# Is there a difference between the Planchon & Darboux and Wang and Liu depression filling algorithms? Other than speed?

Can anyone tell me, based on actual analytical experience, if there is a difference between these two depression filling algorithms, other than the speed at which they process and fill depressions (sinks) in DEMs?

A fast, simple and versatile algorithm to fill the depressions of digital elevation models

Olivier Planchon, Frederic Darboux

and

An efficient method for identifying and filling surface depressions in digital elevation models for hydrologic analysis and modelling

Wang and Liu

Thanks.

From a theoretical point of view depression filling only has one solution, although there can be numerous ways of coming to that solution, which is why there are so many different depression filling algorithms. Therefore, theoretically a DEM that is filled with either the Planchon and Darboux or the Wang and Liu, or any of the other depression filling algorithms, should look identical afterwards. It's likely that they won't however and there are a few reasons why. First, while there's only one solution for filling a depression, there are many different solutions for applying a gradient on the flat surface of the filled depression. That is, usually we don't just want to fill a depression, but we also want to force flow over the surface of the filled depression. That usually involves adding very small gradients and 1) there are lots of different strategies for doing this (many of which are built into the various depression filling algorithms directly) and 2) dealing with such small numbers will often result in small rounding errors that can be manifested in differences among filled DEMs. Take a look at this image:

It shows the 'DEM of difference' between two DEMs, both generated from the source DEM but one with depressions filled using the Planchon and Darboux algorithm and the other with the Wang and Liu algorithm. I should say that the depression filling algorithms were both tools from within Whitebox GAT and are therefore different implementations of the algorithms than what you described in your answer above. Notice that the differences in the DEMs are all less than 0.008 m and that they are entirely contained within the areas of topographic depressions (i.e. grid cells that are not within depressions have exactly the same elevations as the input DEM). The small value of 8 mm is reflective of the tiny value used to enforce flow on the flat surfaces left behind by the filling operation and is also likely somewhat affected by the scale of rounding errors when representing such small numbers with floating point values. You can't see the two filled DEMs displayed in the image above, but you can tell from their legend entries that they also have the exact same range of elevation values, as you'd expect.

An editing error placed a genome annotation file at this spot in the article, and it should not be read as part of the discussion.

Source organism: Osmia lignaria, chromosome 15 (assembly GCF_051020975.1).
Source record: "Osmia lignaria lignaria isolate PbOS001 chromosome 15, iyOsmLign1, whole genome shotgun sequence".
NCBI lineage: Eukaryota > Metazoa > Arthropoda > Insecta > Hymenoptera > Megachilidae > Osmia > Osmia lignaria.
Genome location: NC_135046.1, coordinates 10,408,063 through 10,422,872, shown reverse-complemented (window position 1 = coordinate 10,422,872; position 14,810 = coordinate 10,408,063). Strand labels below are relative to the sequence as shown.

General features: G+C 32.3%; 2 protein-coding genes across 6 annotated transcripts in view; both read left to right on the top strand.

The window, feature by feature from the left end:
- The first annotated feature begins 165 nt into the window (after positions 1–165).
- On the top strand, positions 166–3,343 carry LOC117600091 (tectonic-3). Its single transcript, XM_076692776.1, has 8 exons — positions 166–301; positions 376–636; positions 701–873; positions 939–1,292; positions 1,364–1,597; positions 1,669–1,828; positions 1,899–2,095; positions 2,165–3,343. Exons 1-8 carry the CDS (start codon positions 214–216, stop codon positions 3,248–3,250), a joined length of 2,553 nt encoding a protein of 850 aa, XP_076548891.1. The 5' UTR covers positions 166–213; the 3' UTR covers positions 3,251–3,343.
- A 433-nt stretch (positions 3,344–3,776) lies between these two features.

So, why would you observe the elevation differences along peaks and other non-depression areas in the DEM in your answer above? I think it could really only come down to the specific implementation of the algorithm. There's likely something going on inside the tool to account for those differences and it's unrelated to the actual algorithm. This isn't that surprising to me given the gap between an algorithm's description in an academic paper and its actual implementation combined with the complexity of how data are handled internally within GIS.

• Thanks so much John!!! Informative as always. I now finally understand the important difference between simply filling a depression and enforcing a minimum slope to ensure flow. I was condflating those two ideas before. I want you to know I tried to use Whitebox for this analysis, but I kept running into the error related to the NoData values lining the watershed boundary when running the Planchon and Darboux fill - I know the fix is coming. Did you perform this analysis on a square DEM to avoid that? Thanks again. Commented Jul 29, 2014 at 6:03
• +1 It is a pleasure to read an informative, thoughtful, knowledgeable answer like this one. Commented Jul 29, 2014 at 19:35

At an algorithmic level, the two algorithms will produce the same results.

Why might you be getting differences?

Data Representation

If one of your algorithms uses `float` (32-bit) and another uses `double` (64-bit), you should not expect them to produce the same result. Similarly, some implementations represent floating-point values uses integer data types, which may also result in differences.

Drainage Enforcement

However, both algorithms will produce flat areas which will not drain if a localized method is used to determine flow directions.

Planchon and Darboux address this by adding a small increment to the height of the flat area to enforce drainage. As discussed in Barnes et al. (2014)'s paper "An efficient assignment of drainage direction over flat surfaces in raster digital elevation models" the addition of this increment can actually cause drainage outside of a flat area to be unnaturally rerouted if the increment is too large. A solution is to use, e.g., the `nextafter` function.

Other Thoughts